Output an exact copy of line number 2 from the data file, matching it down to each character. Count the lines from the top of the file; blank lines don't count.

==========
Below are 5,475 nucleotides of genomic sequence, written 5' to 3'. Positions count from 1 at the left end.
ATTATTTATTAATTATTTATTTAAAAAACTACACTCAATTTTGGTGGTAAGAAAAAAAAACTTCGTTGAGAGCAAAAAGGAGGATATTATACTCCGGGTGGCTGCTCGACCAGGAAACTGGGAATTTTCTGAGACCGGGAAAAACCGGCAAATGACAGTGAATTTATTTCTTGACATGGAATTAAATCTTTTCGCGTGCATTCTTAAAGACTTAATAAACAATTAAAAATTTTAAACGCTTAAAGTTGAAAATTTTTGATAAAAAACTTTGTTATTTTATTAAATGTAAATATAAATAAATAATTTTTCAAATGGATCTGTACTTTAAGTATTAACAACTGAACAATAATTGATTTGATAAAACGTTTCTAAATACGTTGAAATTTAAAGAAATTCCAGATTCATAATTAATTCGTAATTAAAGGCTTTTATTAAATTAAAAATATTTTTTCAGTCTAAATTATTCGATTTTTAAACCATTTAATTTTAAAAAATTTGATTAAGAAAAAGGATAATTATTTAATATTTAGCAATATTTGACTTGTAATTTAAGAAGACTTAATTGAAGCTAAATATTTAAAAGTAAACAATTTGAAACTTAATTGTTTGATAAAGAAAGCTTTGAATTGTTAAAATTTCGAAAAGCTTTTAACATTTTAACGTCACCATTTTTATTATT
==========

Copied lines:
ATTATTTATTAATTATTTATTTAAAAAACTACACTCAATTTTGGTGGTAAGAAAAAAAAACTTCGTTGAGAGCAAAAAGGAGGATATTATACTCCGGGTGGCTGCTCGACCAGGAAACTGGGAATTTTCTGAGACCGGGAAAAACCGGCAAATGACAGTGAATTTATTTCTTGACATGGAATTAAATCTTTTCGCGTGCATTCTTAAAGACTTAATAAACAATTAAAAATTTTAAACGCTTAAAGTTGAAAATTTTTGATAAAAAACTTTGTTATTTTATTAAATGTAAATATAAATAAATAATTTTTCAAATGGATCTGTACTTTAAGTATTAACAACTGAACAATAATTGATTTGATAAAACGTTTCTAAATACGTTGAAATTTAAAGAAATTCCAGATTCATAATTAATTCGTAATTAAAGGCTTTTATTAAATTAAAAATATTTTTTCAGTCTAAATTATTCGATTTTTAAACCATTTAATTTTAAAAAATTTGATTAAGAAAAAGGATAATTATTTAATATTTAGCAATATTTGACTTGTAATTTAAGAAGACTTAATTGAAGCTAAATATTTAAAAGTAAACAATTTGAAACTTAATTGTTTGATAAAGAAAGCTTTGAATTGTTAAAATTTCGAAAAGCTTTTAACATTTTAACGTCACCATTTTTATTATT